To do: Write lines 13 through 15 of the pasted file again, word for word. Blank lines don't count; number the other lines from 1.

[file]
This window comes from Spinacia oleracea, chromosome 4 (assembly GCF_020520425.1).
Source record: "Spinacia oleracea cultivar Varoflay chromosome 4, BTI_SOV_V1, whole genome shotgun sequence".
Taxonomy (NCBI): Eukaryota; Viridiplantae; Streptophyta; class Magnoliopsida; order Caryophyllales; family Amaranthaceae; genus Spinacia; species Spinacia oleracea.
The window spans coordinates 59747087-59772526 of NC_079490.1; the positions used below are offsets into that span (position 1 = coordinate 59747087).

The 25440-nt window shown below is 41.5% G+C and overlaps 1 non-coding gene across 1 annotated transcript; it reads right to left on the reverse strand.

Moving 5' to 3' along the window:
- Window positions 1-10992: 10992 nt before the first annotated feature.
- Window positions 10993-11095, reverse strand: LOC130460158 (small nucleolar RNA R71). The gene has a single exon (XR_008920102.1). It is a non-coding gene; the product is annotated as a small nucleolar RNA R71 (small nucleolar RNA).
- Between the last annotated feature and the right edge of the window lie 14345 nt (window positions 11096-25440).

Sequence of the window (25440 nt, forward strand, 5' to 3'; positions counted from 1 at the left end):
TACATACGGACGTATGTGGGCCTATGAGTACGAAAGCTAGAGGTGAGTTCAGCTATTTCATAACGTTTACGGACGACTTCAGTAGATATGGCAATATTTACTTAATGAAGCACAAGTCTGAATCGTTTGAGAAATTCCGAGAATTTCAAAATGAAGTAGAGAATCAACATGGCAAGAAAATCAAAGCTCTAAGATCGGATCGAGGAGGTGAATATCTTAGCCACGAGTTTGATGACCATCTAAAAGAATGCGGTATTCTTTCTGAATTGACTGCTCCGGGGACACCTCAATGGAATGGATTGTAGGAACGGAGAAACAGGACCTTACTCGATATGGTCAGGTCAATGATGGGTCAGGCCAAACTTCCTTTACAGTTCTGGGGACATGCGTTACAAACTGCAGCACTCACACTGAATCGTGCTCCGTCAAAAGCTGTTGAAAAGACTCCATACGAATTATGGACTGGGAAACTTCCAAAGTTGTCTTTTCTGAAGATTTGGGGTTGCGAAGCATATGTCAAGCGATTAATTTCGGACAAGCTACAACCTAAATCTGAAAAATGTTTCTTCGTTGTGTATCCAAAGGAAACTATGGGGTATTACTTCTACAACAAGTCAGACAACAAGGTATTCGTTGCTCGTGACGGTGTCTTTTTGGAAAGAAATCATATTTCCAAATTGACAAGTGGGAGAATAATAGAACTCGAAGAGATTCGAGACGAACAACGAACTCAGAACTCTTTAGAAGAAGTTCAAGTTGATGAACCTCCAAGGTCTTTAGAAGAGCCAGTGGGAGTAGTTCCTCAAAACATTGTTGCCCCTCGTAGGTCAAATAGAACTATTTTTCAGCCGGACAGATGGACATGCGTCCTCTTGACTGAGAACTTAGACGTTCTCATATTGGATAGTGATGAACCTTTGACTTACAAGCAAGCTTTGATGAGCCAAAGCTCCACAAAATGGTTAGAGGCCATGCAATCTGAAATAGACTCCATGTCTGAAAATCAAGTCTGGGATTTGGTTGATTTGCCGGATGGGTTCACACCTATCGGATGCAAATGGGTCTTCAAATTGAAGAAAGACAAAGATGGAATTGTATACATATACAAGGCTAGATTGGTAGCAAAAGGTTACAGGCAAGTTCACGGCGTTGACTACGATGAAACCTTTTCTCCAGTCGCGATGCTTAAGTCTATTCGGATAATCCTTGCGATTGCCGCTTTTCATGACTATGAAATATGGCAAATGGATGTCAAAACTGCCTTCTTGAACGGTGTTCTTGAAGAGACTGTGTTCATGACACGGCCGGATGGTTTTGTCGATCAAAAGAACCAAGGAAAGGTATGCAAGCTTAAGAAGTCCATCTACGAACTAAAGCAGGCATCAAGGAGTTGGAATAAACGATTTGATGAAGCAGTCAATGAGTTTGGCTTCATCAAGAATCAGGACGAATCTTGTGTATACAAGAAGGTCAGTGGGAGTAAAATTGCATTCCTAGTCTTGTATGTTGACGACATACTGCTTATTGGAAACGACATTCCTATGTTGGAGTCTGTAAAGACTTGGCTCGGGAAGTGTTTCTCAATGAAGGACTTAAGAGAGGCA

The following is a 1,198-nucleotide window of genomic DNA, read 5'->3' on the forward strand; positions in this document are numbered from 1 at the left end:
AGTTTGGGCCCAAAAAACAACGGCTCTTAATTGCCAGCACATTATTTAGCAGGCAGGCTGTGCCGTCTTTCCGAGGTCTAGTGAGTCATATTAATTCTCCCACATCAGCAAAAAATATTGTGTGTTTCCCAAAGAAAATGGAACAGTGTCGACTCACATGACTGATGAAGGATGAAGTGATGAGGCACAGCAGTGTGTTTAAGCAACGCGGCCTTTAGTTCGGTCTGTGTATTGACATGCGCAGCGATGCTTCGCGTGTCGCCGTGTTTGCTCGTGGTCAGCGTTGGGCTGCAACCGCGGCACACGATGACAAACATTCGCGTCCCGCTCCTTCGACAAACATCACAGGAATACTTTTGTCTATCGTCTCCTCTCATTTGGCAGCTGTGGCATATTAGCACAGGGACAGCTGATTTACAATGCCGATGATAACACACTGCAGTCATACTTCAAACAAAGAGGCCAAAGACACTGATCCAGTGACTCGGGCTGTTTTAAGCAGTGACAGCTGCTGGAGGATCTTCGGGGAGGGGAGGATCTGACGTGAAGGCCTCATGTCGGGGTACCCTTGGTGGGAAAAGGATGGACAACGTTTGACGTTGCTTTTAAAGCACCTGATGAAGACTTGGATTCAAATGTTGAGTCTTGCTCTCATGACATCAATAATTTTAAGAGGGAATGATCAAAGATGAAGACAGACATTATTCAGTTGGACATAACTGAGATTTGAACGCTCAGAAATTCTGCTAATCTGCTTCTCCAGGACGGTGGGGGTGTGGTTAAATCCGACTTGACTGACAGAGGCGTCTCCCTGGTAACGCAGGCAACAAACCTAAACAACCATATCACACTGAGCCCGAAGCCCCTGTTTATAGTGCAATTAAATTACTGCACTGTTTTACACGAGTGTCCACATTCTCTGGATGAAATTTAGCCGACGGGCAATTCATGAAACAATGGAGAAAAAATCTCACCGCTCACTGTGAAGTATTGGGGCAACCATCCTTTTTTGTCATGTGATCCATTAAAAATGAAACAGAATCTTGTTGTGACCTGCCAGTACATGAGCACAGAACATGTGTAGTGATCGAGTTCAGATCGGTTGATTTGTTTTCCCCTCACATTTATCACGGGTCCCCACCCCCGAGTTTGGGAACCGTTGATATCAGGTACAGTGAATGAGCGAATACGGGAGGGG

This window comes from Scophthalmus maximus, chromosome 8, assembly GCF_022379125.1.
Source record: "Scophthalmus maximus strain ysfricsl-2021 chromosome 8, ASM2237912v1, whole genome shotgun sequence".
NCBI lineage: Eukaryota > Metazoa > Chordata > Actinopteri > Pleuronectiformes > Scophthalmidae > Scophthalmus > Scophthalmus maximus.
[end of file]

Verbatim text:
AGTTTGGGCCCAAAAAACAACGGCTCTTAATTGCCAGCACATTATTTAGCAGGCAGGCTGTGCCGTCTTTCCGAGGTCTAGTGAGTCATATTAATTCTCCCACATCAGCAAAAAATATTGTGTGTTTCCCAAAGAAAATGGAACAGTGTCGACTCACATGACTGATGAAGGATGAAGTGATGAGGCACAGCAGTGTGTTTAAGCAACGCGGCCTTTAGTTCGGTCTGTGTATTGACATGCGCAGCGATGCTTCGCGTGTCGCCGTGTTTGCTCGTGGTCAGCGTTGGGCTGCAACCGCGGCACACGATGACAAACATTCGCGTCCCGCTCCTTCGACAAACATCACAGGAATACTTTTGTCTATCGTCTCCTCTCATTTGGCAGCTGTGGCATATTAGCACAGGGACAGCTGATTTACAATGCCGATGATAACACACTGCAGTCATACTTCAAACAAAGAGGCCAAAGACACTGATCCAGTGACTCGGGCTGTTTTAAGCAGTGACAGCTGCTGGAGGATCTTCGGGGAGGGGAGGATCTGACGTGAAGGCCTCATGTCGGGGTACCCTTGGTGGGAAAAGGATGGACAACGTTTGACGTTGCTTTTAAAGCACCTGATGAAGACTTGGATTCAAATGTTGAGTCTTGCTCTCATGACATCAATAATTTTAAGAGGGAATGATCAAAGATGAAGACAGACATTATTCAGTTGGACATAACTGAGATTTGAACGCTCAGAAATTCTGCTAATCTGCTTCTCCAGGACGGTGGGGGTGTGGTTAAATCCGACTTGACTGACAGAGGCGTCTCCCTGGTAACGCAGGCAACAAACCTAAACAACCATATCACACTGAGCCCGAAGCCCCTGTTTATAGTGCAATTAAATTACTGCACTGTTTTACACGAGTGTCCACATTCTCTGGATGAAATTTAGCCGACGGGCAATTCATGAAACAATGGAGAAAAAATCTCACCGCTCACTGTGAAGTATTGGGGCAACCATCCTTTTTTGTCATGTGATCCATTAAAAATGAAACAGAATCTTGTTGTGACCTGCCAGTACATGAGCACAGAACATGTGTAGTGATCGAGTTCAGATCGGTTGATTTGTTTTCCCCTCACATTTATCACGGGTCCCCACCCCCGAGTTTGGGAACCGTTGATATCAGGTACAGTGAATGAGCGAATACGGGAGGGG

This window comes from Scophthalmus maximus, chromosome 8, assembly GCF_022379125.1.
Source record: "Scophthalmus maximus strain ysfricsl-2021 chromosome 8, ASM2237912v1, whole genome shotgun sequence".